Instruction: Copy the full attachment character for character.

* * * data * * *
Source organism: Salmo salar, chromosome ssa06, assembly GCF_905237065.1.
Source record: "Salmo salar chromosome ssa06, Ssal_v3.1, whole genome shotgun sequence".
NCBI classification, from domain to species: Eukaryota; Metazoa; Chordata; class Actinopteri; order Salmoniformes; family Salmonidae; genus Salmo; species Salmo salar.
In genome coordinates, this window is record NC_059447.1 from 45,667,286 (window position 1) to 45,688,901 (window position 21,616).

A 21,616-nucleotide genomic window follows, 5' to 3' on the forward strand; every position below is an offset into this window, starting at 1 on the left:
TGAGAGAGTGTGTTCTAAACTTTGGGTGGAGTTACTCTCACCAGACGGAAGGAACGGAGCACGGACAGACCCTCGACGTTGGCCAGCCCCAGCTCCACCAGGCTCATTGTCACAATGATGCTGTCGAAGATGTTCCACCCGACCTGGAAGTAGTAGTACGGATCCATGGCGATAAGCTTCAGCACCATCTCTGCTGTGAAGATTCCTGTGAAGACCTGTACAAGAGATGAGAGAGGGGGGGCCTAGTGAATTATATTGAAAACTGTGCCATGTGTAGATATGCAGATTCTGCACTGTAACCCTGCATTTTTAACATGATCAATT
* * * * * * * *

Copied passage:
Source organism: Salmo salar, chromosome ssa06, assembly GCF_905237065.1.
Source record: "Salmo salar chromosome ssa06, Ssal_v3.1, whole genome shotgun sequence".
NCBI classification, from domain to species: Eukaryota; Metazoa; Chordata; class Actinopteri; order Salmoniformes; family Salmonidae; genus Salmo; species Salmo salar.
In genome coordinates, this window is record NC_059447.1 from 45,667,286 (window position 1) to 45,688,901 (window position 21,616).

A 21,616-nucleotide genomic window follows, 5' to 3' on the forward strand; every position below is an offset into this window, starting at 1 on the left:
TGAGAGAGTGTGTTCTAAACTTTGGGTGGAGTTACTCTCACCAGACGGAAGGAACGGAGCACGGACAGACCCTCGACGTTGGCCAGCCCCAGCTCCACCAGGCTCATTGTCACAATGATGCTGTCGAAGATGTTCCACCCGACCTGGAAGTAGTAGTACGGATCCATGGCGATAAGCTTCAGCACCATCTCTGCTGTGAAGATTCCTGTGAAGACCTGTACAAGAGATGAGAGAGGGGGGGCCTAGTGAATTATATTGAAAACTGTGCCATGTGTAGATATGCAGATTCTGCACTGTAACCCTGCATTTTTAACATGATCAATT